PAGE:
I've just been reading a really interesting essay by David Foster Wallace. In Up, Simba
(available in print in his collection Consider the
) he spends a week with John McCain during the latter's 1999 campaign for the Republican nomination.
(BTW it's important that people try to get away from a party political angle here. The example is illustrative of the particular point I want to
make, but you could change the names and get the same result.)
It's a great article and insightful in all sorts of ways. And among other anecdotes is one that seemed, to me, to encapsulate what's wrong with US
politics in particular. DFW takes several pages but I'll try and summarize it quickly.
At this point in the campaign the Bush camp have been running negative ads on McCain, as you would expect. So far McCain's responses have been
stilted and not terribly effective. He's on a gruelling bus tour and every day makes more than one public meeting in a new town.
So at this particular meeting a lady gets up in the Q&A and describes how upset her son was to get a push-polling call from the Bush camp in which
McCain is branded a liar. Now this has really upset little Chris, who hitherto, if his mom is to be believed, had thought of McCain as a hero,
someone who could be believed in.
Now Wallace is travelling with all the other reporters, but he's working for Rolling Stone
so has no deadline: so he's in perfect position to
observe the press corps rushing to print the story. Nobody
in the MSM seems to have the slightest inclination to check any facts or note any of
the obvious problems with the story. Did someone really try to canvas a 14-year-old's vote?
...nobody (including Rolling Stone) ventures to point out aloud that, however unfortunate the phone call was for [the family that received
it], it turned out to be just fortunate as hell for John S. McCain... that actually the whole thing couldn't have worked out better for McCain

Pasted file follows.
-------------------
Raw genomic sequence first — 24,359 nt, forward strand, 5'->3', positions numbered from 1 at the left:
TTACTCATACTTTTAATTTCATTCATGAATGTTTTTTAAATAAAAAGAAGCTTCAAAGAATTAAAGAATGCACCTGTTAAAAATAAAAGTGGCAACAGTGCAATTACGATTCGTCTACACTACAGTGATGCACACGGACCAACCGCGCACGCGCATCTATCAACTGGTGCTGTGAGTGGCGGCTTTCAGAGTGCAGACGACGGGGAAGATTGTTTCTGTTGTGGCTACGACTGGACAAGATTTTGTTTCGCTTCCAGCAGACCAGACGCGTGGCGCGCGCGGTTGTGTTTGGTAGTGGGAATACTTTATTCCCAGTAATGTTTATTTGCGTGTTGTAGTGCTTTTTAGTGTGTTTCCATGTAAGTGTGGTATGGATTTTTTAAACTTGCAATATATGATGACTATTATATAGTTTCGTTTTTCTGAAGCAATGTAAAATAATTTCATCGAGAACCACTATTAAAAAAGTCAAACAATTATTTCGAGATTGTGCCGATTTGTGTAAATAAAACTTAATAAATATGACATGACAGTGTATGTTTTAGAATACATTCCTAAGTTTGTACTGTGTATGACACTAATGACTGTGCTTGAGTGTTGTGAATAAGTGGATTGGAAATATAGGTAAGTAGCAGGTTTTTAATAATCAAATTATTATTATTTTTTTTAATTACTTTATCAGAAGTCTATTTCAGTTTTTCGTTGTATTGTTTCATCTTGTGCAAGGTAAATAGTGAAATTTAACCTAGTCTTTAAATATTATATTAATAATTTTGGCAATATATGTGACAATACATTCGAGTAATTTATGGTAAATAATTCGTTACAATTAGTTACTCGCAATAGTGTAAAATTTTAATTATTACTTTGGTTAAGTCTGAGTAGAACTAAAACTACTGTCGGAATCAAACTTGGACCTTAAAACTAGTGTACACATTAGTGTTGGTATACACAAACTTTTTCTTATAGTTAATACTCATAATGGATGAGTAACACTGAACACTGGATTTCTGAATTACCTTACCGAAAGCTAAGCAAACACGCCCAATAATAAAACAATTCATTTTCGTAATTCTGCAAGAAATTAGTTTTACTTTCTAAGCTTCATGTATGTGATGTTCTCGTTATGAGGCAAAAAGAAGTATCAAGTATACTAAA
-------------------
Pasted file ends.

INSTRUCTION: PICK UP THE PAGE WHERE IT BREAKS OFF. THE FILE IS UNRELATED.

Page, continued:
2000 if had been... well, like scripted, like if say Mrs Donna Duren had been a trained actress or even gifted partisan amateur who'd been
somehow secretly approached and rehearsed and paid and planted in that crowd of over 300 random unscreened questioners where her raised hand in that
sea of average voters' hands was seen and chosen and she got to tell a moving story that made all five networks last night and... now has released
McCain from this week's tactical box.
Like I say, this is not about party politics. This is about the press. They're covering the campaign and something like this pops up, clearly a
staged incident, and not ONE member of the press corps says anything about it.
No-one goes and interviews Mrs Duren to find out if she was
somehow connected to the McCain campaign... personally I'd have been trying to get phone company records to show conclusively that the Duren house
called by the Bush campaign... or not.
But the assembled representatives of the national press, covering a very high-profile story... they don't even discuss the possibility among
and the atmosphere is such that Wallace doesn't even want to voice his suspicions on the whole thing. The story is slotted neatly
into the to-and-fro of the Bush and McCain negative campaigning and its most obvious implications are simply ignored.
That, ladies and gentlemen, I submit, is an illustration of how lax and status driven the Fourth Estate is these days. And I think it's really
typical. If more people asked the obvious questions, the US might have a culture in which getting away with 9/11 would have been a great deal more
difficult. Can you imagine what would have happened if all the reporters who, on the day, said that the buildings' collapses looked like a
controlled demolition had had the stones to stand up and ask the obvious questions?
[edit on 24-6-2009 by rich23]